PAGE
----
Tax in Washington: a complete guide

1 min readLast updated January 15, 2024by Rachel Carey

From state income tax to property and sales tax, this article explains what you need to know to manage your taxes if you live in Washington.

Washington state income tax 

Washington is one of the few states in the US that does not have a personal or corporate state income tax.  

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However, unlike other states with no personal income tax, Washington State does have a capital gains tax. This means that if you sell certain assets, such as stocks, bonds, or real estate, you may have to pay a tax on your profit.  

In 2021, Washington State Legislature deemed a seven percent tax on the sale or exchange of long-term capital assets, including stocks, bonds, and other investments.  

Several deductions and exemptions may reduce the taxable amount of long-term gains, including an annual standard deduction of $250,000 per individual. The combined standard deduction for spouses or domestic partners is limited to $250,000 whether they file joint or separate returns.   

It’s worth remembering that while residents of Washington will not pay state income tax, they may still have to pay federal income tax. In 2023, seven different federal income tax brackets dictate how much you’ll owe each tax year. 

For single filers, these include:

Income bracketTax owed
$0 - $11,000 10 percent of taxable income
$11,001 – $44,725 $1,100 plus 12 percent of the excess over $11,000
$44,726 - $95,375 $5,147 plus 22 percent of the excess over $44,725
$95,376 - $182,100 $16,290 plus 24 percent of the excess $95,375
$182,101 - $231,250 $37,104 plus 32 percent of the excess over $182,100
$231,251 - $578,125 $52,832 plus 35 percent of the excess over $231,250
$578,126 and over $174,238.25 plus 37 percent of the excess over $578,125

For people who are married and filing jointly, these include:  

Income bracketTax owed
$0 - $22,000 10 percent of taxable income
$22,001 – $89,450 $2,200 plus 12 percent of the excess over $22,000
$89,451 - $190,750 $10,294 plus 22 percent of the excess over $89,450
$190,751 - $364,200 $32,580 plus 24 percent of the excess $190,750
$364,201 - $462,500 $74,208 plus 32 percent of the excess over $364,200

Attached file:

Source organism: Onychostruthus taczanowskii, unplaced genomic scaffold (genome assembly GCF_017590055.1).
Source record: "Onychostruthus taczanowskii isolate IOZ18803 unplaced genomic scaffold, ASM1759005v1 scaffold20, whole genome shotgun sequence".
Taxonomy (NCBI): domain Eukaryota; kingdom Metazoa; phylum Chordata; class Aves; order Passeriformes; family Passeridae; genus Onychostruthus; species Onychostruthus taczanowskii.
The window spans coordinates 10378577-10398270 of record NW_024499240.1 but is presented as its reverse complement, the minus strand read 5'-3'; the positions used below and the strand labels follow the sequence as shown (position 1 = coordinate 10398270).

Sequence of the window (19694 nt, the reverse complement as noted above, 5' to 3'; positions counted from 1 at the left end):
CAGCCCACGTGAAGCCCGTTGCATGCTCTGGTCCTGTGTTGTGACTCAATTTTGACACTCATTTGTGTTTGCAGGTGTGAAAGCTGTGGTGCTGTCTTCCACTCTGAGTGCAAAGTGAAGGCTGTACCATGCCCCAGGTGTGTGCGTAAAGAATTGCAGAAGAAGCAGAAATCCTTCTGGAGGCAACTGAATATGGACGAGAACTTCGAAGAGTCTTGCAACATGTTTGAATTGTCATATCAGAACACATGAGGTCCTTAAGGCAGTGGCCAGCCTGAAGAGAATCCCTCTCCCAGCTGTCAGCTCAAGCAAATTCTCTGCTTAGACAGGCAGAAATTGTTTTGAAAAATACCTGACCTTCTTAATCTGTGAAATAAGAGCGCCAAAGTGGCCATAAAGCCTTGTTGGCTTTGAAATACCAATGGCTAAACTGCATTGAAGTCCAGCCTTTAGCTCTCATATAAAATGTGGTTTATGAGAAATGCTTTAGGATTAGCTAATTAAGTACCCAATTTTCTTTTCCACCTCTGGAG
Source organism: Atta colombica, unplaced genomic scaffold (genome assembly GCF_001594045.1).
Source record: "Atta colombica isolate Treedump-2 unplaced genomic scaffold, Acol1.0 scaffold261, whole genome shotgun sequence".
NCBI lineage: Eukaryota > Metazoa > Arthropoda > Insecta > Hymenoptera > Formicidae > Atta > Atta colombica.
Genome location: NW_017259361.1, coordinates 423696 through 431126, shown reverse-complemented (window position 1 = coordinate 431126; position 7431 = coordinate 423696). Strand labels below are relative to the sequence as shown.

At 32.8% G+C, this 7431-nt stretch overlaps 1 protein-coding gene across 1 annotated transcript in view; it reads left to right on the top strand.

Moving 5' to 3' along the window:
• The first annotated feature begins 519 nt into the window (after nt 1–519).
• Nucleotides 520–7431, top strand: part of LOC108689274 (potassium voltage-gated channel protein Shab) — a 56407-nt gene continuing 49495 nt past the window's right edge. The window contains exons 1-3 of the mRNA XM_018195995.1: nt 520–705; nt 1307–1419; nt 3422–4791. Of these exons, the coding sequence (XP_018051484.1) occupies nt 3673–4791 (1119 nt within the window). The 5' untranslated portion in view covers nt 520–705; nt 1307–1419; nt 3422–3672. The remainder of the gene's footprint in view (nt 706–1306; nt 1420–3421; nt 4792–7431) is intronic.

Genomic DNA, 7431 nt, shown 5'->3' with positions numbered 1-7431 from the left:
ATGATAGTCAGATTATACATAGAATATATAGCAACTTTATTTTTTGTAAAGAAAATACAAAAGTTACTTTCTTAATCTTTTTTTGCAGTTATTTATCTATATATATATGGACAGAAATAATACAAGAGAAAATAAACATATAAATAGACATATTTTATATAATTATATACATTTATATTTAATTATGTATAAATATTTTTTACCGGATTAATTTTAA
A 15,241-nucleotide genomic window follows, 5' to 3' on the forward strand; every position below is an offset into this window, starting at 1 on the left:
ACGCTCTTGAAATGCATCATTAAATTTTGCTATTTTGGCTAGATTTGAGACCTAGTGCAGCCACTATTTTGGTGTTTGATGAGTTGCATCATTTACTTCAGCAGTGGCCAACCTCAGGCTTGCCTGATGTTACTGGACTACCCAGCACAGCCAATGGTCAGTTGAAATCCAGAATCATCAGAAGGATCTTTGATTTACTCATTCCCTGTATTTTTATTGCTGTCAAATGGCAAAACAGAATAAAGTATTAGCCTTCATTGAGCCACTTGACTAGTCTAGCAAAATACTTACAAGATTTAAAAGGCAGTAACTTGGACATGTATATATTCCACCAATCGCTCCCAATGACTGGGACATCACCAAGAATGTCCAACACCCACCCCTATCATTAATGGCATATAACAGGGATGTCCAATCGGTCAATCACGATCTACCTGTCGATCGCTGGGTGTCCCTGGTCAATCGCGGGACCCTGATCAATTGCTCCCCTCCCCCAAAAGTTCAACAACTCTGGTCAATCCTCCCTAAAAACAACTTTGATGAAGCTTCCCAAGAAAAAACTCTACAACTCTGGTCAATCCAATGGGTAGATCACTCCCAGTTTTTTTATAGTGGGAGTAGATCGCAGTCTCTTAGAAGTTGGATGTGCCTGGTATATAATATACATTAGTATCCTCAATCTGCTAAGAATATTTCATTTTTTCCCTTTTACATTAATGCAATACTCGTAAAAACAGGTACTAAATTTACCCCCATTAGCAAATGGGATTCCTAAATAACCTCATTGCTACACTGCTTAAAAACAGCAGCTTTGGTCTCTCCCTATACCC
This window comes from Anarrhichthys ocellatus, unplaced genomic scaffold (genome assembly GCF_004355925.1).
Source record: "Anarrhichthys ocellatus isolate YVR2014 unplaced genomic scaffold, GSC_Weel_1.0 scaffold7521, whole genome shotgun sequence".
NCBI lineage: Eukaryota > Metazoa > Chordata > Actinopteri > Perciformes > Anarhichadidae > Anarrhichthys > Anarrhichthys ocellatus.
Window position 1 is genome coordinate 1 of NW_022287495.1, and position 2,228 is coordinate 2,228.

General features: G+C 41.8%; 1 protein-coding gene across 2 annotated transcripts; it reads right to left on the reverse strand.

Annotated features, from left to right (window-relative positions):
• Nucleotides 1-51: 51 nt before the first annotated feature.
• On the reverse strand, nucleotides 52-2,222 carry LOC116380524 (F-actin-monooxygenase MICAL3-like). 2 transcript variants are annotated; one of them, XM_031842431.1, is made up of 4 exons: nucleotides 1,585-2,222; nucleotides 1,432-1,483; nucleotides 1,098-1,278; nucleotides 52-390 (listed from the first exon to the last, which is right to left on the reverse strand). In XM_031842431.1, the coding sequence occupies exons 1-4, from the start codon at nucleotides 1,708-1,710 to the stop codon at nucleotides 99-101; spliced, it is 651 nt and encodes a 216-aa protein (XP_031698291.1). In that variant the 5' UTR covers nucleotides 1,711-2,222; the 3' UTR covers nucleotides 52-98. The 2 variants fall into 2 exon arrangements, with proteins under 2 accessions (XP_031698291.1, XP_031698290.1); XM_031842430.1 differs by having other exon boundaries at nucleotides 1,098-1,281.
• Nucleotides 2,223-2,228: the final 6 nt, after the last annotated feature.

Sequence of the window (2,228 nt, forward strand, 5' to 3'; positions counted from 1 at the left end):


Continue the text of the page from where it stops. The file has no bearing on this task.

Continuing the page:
$462,501 - $693,750 $105,664 plus 35 percent of the excess over $462,500
$693,751 and over $186,601.50 plus 37 percent of the excess over $693,750

Washington also does not have a corporate income tax. However, it does levy a gross receipts tax. This is a tax on a company’s gross sales.  

If you’re unsure about filing your taxes, a financial advisor can help. Here, they can review your income sources and develop a unique tax strategy just for you.    

Washington Sales Tax 

Washington State has a state sales tax rate of 6.50 percent.  

Like other states, local government can add their own sales tax on top of the state rate. The maximum they can add is 4.10 percent. This brings the maximum sales tax you may pay in Washington to 10.60 percent.  

Certain items are exempt from sales tax, this includes: 

  • Groceries  

  • Prescription drugs  

  • Newspapers  

  • Precious metals & bullion 

Washington does not have an annual sales tax holiday.  

However, in 2022, it held a one-time sales tax holiday when shoppers did not have to pay sales tax on items under $1,000, including clothing, school supplies, computers, and energy-efficient appliances, for three days in September.    

Washington Property Tax 

In Washington state, all real and personal property is subject to tax unless specifically exempted by law.  

In Washington, county assessors and treasurers administer property tax. The county assessor will value or assess your property while the county treasurer collects property tax.  

The state does impose a regular levy rate limit on property tax. The annual rate limit of property taxes that may be imposed on an individual parcel of property to one percent of its true and fair value. Since tax rates are stated in dollars per $1,000 of value, the one percent limit is the same as $10 per $1,000 and is often referred to as the $10 limit. 

Washington Motor Tax 

Washington residents must pay the standard sales tax rate of 6.5 percent when buying a vehicle.  

In addition, residents must also pay 0.3 percent "motor vehicle sales/lease tax," bringing the total tax levied on a vehicle to 6.8 percent.   

Washington Estate Tax 

Washington does impose estate taxes if an estate passes a certain threshold.  

For 2023, estate tax must be paid if an estate passes $2,193,000. The tax rate is graduated, starting at 10 percent and rising to a maximum of 20 percent. 

Taxable amountTax rate
$0 – $1 million 10 percent
$1 million – $2 million 14 percent
$2 million - $3 million 15 percent
$3 million - $4 million 16 percent
$4 million - $6 million 18 percent
$6 million - $ 7 million 19 percent
$7 million - $9 million 19.5 percent
$9 million and over 20 percent

Washington does not have an inheritance tax.  

Washington Retirement Tax 

When it comes to taxes, Washington is considered a tax-friendly state for retirees.  

As Washington does not levy state income tax, retirees in the state do not pay income tax from Social Security, retirement accounts or pensions.  

For further tax guidance and to ensure you’re not paying more tax than you need to, it’s wise to speak to an expert. A financial advisor can help you handle all your tax queries and ensure you’re not paying more tax than needed.       

Find your financial advisor with Unbiased.

Senior Content Writer

Rachel Carey

Rachel is a Senior Content Writer at Unbiased. She has nearly a decade of experience writing and producing content across a range of different sectors.

Need help with your taxes?

A financial advisor can help you with all of your tax planning needs